Date of Award
Master of Science (MS)
Microbiology and Immunology
The human body contains a diverse ecosystem of microbes. Commensal bacteria have numerous mutually-beneficial relationships with their host. Not only do they assist in digestion and gut homeostasis, they are critical for development and function of the immune system. As such, hosts and microbes alike have evolved mechanisms to foster symbiosis. Gut barrier function, toll-like receptor signaling, and metabolites are all examples of how hosts interact with microbes to promote this mutually-beneficial relationship. Metabolites from commensal bacteria promote the generation of regulatory T-cells, capable of ameliorating inflammation. A number of inflammatory, allergic, and autoimmune conditions are associated with dysbiosis. Therefore, probiotics have been suggested as a potential treatment. Probiotics have proven efficacious in reducing inflammation. Oral administration of probiotics generates regulatory T-cells. Similarly, probiotics can reduce induced colitis. While probiotics for the treatment of inflammation are promising, little is known about how they confer these positive effects. This thesis explored the effects and mechanism of a novel metabolite, NC, isolated from theTNF⍺ release in response to TLR3 and TLR4 agonists in human and murine macrophage-like cells. NC did not significantly reduce IL-6 production in response to TLR3 or TLR5 agonists in human corneal epithelial cells, nor did NC induce pro-inflammatory cytokine release in unstimulated cells. NC may act through TRIF, as TRIF is the only adaptor associated with TLR3. In order to determine if NC reduces TNF⍺ release through NFκB, cell lysates were taken from cells treated with NC following stimulation with TLR3 and TLR4 agonists and phospho-NFκB was quantified. NC reduced phospho-NFκB, which suggests NC reduces NFκB activation. NC was later evaluated for its ability to reduce inflammation in vivo. Mice were given intraperitoneal injections of NC for 2 days before being given an intraperitoneal injection of LPS to induce peritonitis, a model of endotoxemia. If NC is able to reduce the amount of neutrophils recruited to the peritoneal cavity following lipopolysaccharide (LPS) injection, then it is effective at reducing TLR-4 related inflammation in vivo. NC significantly reduced CD11b+ Ly6G high cells, or neutrophils, in mice given LPS-induced peritonitis when compared to controls. NC is effective in reducing inflammation in vitro and in vivo in response to TLR3 and TLR4 agonists. Due to its ability to mediate inflammatory markers in endotoxemia in vivo NC is a promising candidate to reduce the inflammation which can lead to organ failure and death in sepsis. Furthermore, through this novel small-molecule drug, we were able to explore one facet of how Lactobacillus probiotics interact with the immune system to reduce inflammation.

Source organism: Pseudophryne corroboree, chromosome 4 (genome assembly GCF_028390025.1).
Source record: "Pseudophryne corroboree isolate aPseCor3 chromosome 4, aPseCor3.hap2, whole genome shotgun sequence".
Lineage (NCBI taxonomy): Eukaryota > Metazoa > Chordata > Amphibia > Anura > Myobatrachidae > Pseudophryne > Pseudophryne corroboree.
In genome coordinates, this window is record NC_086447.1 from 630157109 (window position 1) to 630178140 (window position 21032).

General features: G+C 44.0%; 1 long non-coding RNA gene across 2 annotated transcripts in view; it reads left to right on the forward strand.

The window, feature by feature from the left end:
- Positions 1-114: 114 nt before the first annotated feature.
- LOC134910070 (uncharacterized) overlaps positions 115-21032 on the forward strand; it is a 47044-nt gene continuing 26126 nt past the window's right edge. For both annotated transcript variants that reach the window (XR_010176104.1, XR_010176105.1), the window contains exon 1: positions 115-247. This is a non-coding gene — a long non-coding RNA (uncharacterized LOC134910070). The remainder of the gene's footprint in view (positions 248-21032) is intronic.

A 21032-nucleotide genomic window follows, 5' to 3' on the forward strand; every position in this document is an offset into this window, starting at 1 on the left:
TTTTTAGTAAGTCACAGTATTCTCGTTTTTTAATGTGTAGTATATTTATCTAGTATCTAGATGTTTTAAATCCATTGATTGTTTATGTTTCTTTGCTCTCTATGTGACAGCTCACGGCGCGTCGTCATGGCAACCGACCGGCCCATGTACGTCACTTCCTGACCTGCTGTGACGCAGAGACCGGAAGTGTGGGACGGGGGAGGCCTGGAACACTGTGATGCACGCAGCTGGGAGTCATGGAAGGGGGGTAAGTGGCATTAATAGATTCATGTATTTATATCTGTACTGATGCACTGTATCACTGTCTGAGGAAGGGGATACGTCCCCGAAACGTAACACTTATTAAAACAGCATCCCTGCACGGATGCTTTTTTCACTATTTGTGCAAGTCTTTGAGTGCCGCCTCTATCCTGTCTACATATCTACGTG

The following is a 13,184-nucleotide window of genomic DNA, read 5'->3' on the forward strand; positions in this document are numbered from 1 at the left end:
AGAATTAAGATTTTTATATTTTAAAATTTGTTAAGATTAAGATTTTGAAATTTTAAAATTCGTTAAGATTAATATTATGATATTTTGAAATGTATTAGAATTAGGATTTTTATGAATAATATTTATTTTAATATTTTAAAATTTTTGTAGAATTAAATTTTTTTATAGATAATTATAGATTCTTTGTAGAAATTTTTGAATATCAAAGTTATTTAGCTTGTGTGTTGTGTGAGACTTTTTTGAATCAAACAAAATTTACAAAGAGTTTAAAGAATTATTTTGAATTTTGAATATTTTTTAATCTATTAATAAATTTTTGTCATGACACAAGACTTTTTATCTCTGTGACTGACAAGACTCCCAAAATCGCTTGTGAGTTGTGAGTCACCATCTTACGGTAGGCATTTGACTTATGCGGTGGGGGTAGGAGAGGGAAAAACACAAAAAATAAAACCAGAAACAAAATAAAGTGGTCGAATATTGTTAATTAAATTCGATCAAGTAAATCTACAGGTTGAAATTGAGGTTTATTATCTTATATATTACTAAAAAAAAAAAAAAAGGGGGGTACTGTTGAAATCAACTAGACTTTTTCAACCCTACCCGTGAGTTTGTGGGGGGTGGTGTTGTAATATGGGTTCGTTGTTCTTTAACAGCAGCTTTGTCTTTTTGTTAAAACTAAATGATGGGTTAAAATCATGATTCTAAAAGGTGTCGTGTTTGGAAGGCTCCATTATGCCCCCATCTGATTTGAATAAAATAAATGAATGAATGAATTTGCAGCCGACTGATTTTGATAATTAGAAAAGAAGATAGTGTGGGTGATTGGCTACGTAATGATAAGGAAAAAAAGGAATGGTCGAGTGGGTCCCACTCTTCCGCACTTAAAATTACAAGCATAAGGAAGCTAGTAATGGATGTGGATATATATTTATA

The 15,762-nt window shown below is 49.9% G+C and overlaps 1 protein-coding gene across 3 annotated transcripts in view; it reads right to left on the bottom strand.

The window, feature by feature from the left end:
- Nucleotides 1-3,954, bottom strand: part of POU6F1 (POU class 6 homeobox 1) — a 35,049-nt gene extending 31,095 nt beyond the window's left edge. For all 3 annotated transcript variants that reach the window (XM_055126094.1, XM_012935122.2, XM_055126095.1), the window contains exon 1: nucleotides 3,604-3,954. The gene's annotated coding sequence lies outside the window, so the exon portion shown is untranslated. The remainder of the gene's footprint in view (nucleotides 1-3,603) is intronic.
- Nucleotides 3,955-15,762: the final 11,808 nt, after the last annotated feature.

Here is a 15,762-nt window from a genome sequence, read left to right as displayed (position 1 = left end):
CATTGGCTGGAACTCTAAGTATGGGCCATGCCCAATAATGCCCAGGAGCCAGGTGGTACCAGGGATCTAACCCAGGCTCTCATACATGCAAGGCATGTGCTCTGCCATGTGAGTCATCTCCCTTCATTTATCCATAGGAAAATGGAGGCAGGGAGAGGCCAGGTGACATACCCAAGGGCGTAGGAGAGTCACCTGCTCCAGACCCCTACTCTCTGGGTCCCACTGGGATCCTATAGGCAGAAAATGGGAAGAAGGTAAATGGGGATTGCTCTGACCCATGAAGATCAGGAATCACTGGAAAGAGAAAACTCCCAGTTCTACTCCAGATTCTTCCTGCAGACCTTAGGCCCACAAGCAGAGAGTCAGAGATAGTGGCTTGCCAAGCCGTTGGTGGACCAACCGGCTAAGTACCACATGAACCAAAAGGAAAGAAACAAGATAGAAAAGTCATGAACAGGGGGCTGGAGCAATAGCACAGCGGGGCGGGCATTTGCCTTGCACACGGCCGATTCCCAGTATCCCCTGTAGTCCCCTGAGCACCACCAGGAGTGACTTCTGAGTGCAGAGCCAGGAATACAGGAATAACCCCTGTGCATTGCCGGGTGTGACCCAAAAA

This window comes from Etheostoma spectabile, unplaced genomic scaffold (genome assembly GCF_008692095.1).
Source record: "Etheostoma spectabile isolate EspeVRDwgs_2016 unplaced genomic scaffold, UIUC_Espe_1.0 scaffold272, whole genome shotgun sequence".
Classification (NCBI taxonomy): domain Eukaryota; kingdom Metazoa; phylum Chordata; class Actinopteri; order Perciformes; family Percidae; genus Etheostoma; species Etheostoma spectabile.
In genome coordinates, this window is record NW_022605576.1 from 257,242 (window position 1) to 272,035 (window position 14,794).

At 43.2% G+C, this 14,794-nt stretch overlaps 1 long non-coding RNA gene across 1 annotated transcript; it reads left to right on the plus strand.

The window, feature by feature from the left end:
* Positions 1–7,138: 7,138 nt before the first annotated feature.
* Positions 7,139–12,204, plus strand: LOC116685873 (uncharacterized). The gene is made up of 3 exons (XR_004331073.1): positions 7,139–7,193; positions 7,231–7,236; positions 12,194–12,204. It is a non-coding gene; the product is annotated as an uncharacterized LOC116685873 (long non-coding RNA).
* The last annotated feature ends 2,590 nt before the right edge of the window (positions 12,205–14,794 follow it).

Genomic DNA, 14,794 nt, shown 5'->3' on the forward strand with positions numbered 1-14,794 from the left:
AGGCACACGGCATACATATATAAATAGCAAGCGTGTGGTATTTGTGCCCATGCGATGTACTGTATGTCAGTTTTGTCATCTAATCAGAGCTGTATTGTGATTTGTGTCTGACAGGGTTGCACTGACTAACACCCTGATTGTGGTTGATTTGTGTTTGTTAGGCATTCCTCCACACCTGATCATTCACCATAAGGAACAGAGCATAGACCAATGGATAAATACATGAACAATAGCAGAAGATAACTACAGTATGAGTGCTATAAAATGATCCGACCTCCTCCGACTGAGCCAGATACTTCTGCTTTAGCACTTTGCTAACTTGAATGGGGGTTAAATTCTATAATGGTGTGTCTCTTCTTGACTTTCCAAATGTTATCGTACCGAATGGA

Landrowski, Drew Hahnnah, "Lactobacillus Metabolite NC as an Inflammation Inhibitor" (2023). Master's Theses. 4480.
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Copyright © 2023 Drew Hahnnah Landrowski
Available for download on Monday, July 21, 2025